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This chapter is from the book

Formulas for Inductance

Formulas for inductance are moderately complicated and are also somewhat approximate. Equations 3-15 and 3-16 give generally accepted formulas for a wire in air and for a microstrip trace:

Wire in air:

Equation 3-15




= inductance in µH


= radius (in)


= length (in)


= natural log (base e)

For example, let's assume a typical through hole wire is .018 in in diameter. Then a 1.0 in length would have an inductance of:


Microstrip trace:

Equation 3-16




= inductance in nH/in


= trace width (mils)


= height above the plane (mils)

For example, a 10-mil-wide trace 1.0 in long and 10 mils above the plane would have an approximate inductance of


Note that these component lead and trace inductances are pretty small, on the order of 9 to 12 nH per inch. But if the current is rising at, say 10 mA per ns, (which might be representative of a 1-ns rise time device) the voltages generated can be surprisingly large:


This gives an idea of why stray inductance is a signal integrity problem in high-speed designs. Ordinarily 9 to 12 nH is an inductance that would be considered negligible (unless we were talking about RF or microwave circuits). But when we talk about nanosecond rise times, such inductances can be a problem, indeed.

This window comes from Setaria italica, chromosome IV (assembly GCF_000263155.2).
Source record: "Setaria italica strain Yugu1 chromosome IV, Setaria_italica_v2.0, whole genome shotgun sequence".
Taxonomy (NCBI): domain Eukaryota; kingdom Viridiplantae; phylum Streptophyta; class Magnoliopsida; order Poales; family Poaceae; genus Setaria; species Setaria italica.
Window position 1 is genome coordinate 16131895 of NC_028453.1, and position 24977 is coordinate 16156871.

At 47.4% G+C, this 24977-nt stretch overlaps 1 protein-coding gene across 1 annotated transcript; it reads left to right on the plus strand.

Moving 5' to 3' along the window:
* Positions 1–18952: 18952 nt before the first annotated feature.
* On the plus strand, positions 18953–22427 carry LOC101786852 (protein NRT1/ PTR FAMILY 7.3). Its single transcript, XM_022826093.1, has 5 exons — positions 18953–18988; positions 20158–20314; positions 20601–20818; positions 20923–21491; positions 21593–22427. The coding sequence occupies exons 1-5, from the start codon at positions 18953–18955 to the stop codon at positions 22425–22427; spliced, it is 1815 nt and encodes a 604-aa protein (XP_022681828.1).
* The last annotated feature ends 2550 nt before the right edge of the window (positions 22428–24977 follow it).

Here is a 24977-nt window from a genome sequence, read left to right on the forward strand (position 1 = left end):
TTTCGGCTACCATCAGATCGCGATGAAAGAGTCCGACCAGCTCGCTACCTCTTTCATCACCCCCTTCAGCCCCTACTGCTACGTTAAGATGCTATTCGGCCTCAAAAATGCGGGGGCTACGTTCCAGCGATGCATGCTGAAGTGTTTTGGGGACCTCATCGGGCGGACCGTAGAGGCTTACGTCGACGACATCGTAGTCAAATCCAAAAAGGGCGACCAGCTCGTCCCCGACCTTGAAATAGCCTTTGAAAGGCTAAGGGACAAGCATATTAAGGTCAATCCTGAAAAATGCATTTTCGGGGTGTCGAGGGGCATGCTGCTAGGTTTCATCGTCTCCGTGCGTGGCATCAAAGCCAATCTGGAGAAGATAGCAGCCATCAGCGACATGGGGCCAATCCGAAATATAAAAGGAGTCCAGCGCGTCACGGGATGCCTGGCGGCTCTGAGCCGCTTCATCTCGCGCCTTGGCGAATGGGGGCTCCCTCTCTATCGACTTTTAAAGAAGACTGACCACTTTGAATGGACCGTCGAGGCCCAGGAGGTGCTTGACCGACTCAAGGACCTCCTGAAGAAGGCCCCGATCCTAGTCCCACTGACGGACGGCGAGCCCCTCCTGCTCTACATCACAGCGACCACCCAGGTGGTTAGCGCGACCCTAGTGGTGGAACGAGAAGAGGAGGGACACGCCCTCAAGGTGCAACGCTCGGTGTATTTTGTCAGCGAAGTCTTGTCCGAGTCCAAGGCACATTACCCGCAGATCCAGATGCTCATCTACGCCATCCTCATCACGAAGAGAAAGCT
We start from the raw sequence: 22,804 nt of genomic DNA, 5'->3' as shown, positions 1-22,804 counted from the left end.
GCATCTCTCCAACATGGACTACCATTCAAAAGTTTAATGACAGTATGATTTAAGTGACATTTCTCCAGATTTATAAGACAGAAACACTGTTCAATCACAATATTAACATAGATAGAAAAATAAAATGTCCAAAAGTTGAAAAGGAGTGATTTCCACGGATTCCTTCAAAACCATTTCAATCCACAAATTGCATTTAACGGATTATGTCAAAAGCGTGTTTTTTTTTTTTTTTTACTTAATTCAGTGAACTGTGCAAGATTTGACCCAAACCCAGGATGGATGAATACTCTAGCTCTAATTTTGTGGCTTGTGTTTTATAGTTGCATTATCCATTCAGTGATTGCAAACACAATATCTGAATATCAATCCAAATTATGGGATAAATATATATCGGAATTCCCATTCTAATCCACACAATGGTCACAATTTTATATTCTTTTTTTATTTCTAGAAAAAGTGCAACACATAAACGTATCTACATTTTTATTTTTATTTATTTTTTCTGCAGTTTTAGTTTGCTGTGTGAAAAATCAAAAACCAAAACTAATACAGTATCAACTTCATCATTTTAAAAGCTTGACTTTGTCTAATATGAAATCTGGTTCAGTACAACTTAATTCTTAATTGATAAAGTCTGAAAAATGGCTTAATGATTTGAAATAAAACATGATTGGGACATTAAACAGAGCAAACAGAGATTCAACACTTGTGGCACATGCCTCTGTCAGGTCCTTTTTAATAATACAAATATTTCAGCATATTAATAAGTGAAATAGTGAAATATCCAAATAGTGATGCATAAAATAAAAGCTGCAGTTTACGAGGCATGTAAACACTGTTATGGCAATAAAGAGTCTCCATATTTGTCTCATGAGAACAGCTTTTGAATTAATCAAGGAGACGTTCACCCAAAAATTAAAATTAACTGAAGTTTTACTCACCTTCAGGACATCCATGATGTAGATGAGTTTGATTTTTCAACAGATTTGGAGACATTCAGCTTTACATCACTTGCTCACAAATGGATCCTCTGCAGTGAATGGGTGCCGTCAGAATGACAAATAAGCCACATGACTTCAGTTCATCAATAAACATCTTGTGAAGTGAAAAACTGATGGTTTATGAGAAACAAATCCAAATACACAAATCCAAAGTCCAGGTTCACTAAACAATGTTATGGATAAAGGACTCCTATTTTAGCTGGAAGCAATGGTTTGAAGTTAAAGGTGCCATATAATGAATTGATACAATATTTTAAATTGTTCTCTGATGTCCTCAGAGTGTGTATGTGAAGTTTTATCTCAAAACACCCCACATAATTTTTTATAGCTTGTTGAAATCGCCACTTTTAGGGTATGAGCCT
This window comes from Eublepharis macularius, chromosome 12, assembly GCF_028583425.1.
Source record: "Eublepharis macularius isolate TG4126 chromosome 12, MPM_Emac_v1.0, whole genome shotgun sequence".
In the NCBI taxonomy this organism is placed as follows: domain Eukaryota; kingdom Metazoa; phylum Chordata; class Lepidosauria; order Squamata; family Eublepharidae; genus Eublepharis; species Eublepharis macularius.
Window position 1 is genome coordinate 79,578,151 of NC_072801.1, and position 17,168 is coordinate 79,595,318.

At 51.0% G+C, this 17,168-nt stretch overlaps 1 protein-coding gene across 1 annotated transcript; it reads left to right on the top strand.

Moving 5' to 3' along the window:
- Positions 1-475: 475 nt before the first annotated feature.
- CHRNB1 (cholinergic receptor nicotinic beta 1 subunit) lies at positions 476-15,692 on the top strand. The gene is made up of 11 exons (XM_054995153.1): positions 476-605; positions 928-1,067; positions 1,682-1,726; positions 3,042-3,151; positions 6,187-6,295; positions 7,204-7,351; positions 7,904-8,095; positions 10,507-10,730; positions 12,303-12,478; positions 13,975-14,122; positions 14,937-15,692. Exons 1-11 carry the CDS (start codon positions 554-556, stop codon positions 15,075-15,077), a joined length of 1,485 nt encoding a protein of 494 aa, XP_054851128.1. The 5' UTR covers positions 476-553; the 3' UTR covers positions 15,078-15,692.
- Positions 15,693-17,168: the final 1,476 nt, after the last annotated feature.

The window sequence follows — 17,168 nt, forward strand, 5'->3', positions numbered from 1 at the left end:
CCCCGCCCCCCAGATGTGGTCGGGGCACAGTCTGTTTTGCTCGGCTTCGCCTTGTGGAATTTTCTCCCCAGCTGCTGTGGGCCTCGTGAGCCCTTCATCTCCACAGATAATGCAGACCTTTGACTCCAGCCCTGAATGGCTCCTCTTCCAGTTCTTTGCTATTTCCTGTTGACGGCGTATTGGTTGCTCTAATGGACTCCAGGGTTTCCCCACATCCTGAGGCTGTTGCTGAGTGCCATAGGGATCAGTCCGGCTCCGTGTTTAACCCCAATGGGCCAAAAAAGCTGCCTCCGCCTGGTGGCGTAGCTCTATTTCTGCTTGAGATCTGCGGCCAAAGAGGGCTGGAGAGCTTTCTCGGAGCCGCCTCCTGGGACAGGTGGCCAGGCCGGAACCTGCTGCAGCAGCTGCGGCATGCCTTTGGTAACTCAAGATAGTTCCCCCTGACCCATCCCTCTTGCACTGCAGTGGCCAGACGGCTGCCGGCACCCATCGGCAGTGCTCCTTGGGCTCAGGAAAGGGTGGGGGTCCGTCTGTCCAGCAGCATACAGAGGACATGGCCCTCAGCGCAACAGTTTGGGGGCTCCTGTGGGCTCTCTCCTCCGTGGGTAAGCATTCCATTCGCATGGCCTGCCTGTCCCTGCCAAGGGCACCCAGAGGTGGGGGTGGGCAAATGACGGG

High-speed digital circuits don't usually have very many inductors in them, but inductors are an integral part of electromechanical relays and transformers. They may be used in power supply filtering circuits because of their ability to pass DC power supply voltages while "blocking" (thereby filtering out) higher frequency noise. Sometimes a simple ferrite bead is used to provide localized inductance for this purpose. Inductors sometimes are used to set frequencies or as part of filtering circuits, but there are often better ways to accomplish these functions with capacitors and active circuits.

It is the stray inductance that causes problems in high-speed designs. There is enough inductance in a short length of component lead or PCB trace to cause really significant potential problems in a circuit. We will see later that (just like capacitive coupling) inductive coupling between traces must often be carefully controlled or minimized.

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